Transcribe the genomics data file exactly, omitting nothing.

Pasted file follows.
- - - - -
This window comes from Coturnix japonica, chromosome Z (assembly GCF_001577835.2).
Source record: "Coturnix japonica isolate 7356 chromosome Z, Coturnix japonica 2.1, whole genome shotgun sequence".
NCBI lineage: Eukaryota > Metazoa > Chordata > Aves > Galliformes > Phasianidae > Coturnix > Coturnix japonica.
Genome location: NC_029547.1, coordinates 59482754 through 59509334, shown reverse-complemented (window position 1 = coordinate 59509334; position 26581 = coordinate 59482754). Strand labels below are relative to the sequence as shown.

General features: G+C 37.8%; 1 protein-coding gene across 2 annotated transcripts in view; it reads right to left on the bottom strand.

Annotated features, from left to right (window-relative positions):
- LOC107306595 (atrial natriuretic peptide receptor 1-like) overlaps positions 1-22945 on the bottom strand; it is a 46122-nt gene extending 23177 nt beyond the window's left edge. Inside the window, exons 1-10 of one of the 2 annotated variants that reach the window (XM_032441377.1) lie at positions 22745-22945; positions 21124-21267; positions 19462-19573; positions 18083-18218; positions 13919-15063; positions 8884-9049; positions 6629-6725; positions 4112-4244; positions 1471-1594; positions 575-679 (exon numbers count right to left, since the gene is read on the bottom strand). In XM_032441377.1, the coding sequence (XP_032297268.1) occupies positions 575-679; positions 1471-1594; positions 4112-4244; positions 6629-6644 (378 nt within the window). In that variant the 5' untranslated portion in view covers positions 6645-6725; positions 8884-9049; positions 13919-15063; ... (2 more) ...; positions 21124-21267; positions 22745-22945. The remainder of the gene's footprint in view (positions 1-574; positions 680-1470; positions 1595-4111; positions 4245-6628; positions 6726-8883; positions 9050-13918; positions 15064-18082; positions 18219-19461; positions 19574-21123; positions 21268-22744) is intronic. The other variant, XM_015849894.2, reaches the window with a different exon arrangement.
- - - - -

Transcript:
This window comes from Coturnix japonica, chromosome Z (assembly GCF_001577835.2).
Source record: "Coturnix japonica isolate 7356 chromosome Z, Coturnix japonica 2.1, whole genome shotgun sequence".
NCBI lineage: Eukaryota > Metazoa > Chordata > Aves > Galliformes > Phasianidae > Coturnix > Coturnix japonica.
Genome location: NC_029547.1, coordinates 59482754 through 59509334, shown reverse-complemented (window position 1 = coordinate 59509334; position 26581 = coordinate 59482754). Strand labels below are relative to the sequence as shown.

General features: G+C 37.8%; 1 protein-coding gene across 2 annotated transcripts in view; it reads right to left on the bottom strand.

Annotated features, from left to right (window-relative positions):
- LOC107306595 (atrial natriuretic peptide receptor 1-like) overlaps positions 1-22945 on the bottom strand; it is a 46122-nt gene extending 23177 nt beyond the window's left edge. Inside the window, exons 1-10 of one of the 2 annotated variants that reach the window (XM_032441377.1) lie at positions 22745-22945; positions 21124-21267; positions 19462-19573; positions 18083-18218; positions 13919-15063; positions 8884-9049; positions 6629-6725; positions 4112-4244; positions 1471-1594; positions 575-679 (exon numbers count right to left, since the gene is read on the bottom strand). In XM_032441377.1, the coding sequence (XP_032297268.1) occupies positions 575-679; positions 1471-1594; positions 4112-4244; positions 6629-6644 (378 nt within the window). In that variant the 5' untranslated portion in view covers positions 6645-6725; positions 8884-9049; positions 13919-15063; ... (2 more) ...; positions 21124-21267; positions 22745-22945. The remainder of the gene's footprint in view (positions 1-574; positions 680-1470; positions 1595-4111; positions 4245-6628; positions 6726-8883; positions 9050-13918; positions 15064-18082; positions 18219-19461; positions 19574-21123; positions 21268-22744) is intronic. The other variant, XM_015849894.2, reaches the window with a different exon arrangement.